Carex glaucescens

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Common Names: Southern Waxy Sedge; Blue Sedge[1]

Carex glaucescens
Carex glaucescens AFP.jpg
Photo by the Atlas of Florida Plants Database
Scientific classification
Kingdom: Plantae
Division: Magnoliophyta - Flowering plants
Class: Liliopsida - Moncots
Order: Cyperales
Family: Cyperaceae
Genus: Carex
Species: C. glaucescens
Binomial name
Carex glaucescens
Natural range of Carex glaucescens from USDA NRCS Plants Database.

Taxonomic Notes

Synonyms: none.[2]

Varieties: none.[2]


C. glaucescens is a perennial graminoid in the Cyperaceae family that is native to North America. [1]


C. glaucescens is found in the southeastern United States. [1]



C. glaucescens is considered an indicator species of common wetland habitats. [3] It can be found in pocosins, blackwater swamps, seepage bogs, wet pine savannas, pondcypress savannas, depression ponds, and other acid or peaty solutions.[4] Specimens of C. glaucescens have been collected from habitats such as wet pine flatwoods, wet sands of cypress pond swamps, burned over cypress gum swamps and wetland pine savannas, pine wetlands, wet roadside ditch, edge of creek on pine savanna, and marshy shore of lakes. [5]

Associated species: Taxodium ascendens, Nyssa biflora, Ludwigia sp., Lycopus sp., Eupatorium semiserratum, Eupatorium rotundifolium, Cyrilla racemiflora, and Juncus repens.[5]


C. glaucescens has been observed to flower from March to October with peak inflorescence in July.[6] When it blooms, the perianth is absent.[7]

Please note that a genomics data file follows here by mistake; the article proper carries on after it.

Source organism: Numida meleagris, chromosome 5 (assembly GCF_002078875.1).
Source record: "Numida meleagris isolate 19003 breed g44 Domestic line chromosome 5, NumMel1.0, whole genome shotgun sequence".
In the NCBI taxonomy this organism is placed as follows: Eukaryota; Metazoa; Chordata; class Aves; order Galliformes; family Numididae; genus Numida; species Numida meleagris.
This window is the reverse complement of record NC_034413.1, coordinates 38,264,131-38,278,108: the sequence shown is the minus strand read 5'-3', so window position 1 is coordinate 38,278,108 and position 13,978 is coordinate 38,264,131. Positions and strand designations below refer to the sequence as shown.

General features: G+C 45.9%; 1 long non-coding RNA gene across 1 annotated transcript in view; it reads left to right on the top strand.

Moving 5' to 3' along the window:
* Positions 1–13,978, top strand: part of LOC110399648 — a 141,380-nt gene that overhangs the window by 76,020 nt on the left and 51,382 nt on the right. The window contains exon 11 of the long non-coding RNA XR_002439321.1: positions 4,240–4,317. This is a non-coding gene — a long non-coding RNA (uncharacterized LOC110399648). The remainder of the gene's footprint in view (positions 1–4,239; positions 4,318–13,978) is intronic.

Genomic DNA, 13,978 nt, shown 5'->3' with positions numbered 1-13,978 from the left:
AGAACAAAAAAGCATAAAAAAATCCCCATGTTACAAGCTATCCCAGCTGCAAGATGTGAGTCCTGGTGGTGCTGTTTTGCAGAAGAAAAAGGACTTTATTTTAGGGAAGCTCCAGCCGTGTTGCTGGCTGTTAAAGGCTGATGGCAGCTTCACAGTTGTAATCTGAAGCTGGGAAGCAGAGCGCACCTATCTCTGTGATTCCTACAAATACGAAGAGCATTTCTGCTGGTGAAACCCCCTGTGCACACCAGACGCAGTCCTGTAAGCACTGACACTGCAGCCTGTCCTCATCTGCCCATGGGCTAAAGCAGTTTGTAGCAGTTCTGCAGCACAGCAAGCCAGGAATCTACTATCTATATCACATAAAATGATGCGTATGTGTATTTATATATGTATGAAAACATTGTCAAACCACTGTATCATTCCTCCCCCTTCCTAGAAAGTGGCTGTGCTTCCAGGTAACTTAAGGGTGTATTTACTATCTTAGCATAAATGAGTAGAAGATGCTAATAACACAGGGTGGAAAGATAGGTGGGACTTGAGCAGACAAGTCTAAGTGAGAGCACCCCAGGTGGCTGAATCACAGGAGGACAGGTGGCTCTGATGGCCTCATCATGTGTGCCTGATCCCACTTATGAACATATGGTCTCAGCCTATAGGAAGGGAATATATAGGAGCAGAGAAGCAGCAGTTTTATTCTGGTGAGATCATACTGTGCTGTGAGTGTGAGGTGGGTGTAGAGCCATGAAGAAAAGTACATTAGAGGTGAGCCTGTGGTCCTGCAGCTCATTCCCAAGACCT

Fire ecology

Populations of Carex species have been known to persist through repeated annual burns[8]. This species has also been observed in cypress gum swamps and wetland pine savannas that are known to have been burned.[5]

Herbivory and toxicology

It consists of 5-10% of the diet of small mammals and terrestrial birds, and consists of 2-5% of the diet of large mammals. C. glaucescens is also an occasional source of cover for small mammals and terrestrial birds.[9]

Conservation, cultivation, and restoration

It is listed as endangered by the Maryland Department of Natural Resources.[1]

Cultural use

Photo Gallery

References and notes

  1. 1.0 1.1 1.2 1.3 USDA Plant Database
  2. 2.0 2.1 Weakley, A.S. 2015. Flora of the southern and mid-atlantic states. Working Draft of 21 May 2015. University of North Carolina at Chapel Hill, Chapel Hill, North Carolina.
  3. Carr, S. C., et al. (2010). "A Vegetation Classification of Fire-Dependent Pinelands of Florida." Castanea 75(2): 153-189.
  4. Weakley, A. S. (2015). Flora of the Southern and Mid-Atlantic States. Chapel Hill, NC, University of North Carolina Herbarium.
  5. 5.0 5.1 5.2 URL: Last accessed: June 2018. Collectors: Cecil Slaughter, R. Kral, R.K. Godfrey, L.P. Gilespie, P.L. Redfearn, Robert L. Lazor, Steve L. Orzell. Edwin L. Bridges, R.R. Smith, Sidney McDaniel, Jean W. Wooten, A. F. Clewell, E.A. Hebb, Gil Nelson, A. Gholson Jr., Loran Anderson, R.A. Norris, Rodie White, Marc Minno, Albert B. Pittman, Kathy A. Boyle, Sudie Thomas, Herrick H. K. Brown, Richard Carter. States and counties: Florida: Flager, Madison, Jefferson, Liberty, Okaloosa, Santa Rosa, Gulf, Leon, Wakulla, Holmes, Washington, Calhoun, Franklin, Jackson, Walton, Gadsden, Escambia, Osceola, Baker, and Hamilton. Georgia: Clinch, Grady, Thomas, and Lowndes. South Carolina: Richland. North Carolina: Dare and Tyrrell.
  6. Nelson, G. PanFlora: Plant data for the eastern United States with emphasis on the Southeastern Coastal Plains, Florida, and the Florida Panhandle. Accessed: 16 MAY 2018
  7. [[1]] Lady Bird Johnson Wildflower Center. Accessed: April 1, 2019
  8. Robertson, K.M. Unpublished data collected from Pebble Hill Fire Plots, Pebble Hill Plantation, Thomasville, Georgia.
  9. Miller, J.H., and K.V. Miller. 1999. Forest plants of the southeast and their wildlife uses. Southern Weed Science Society.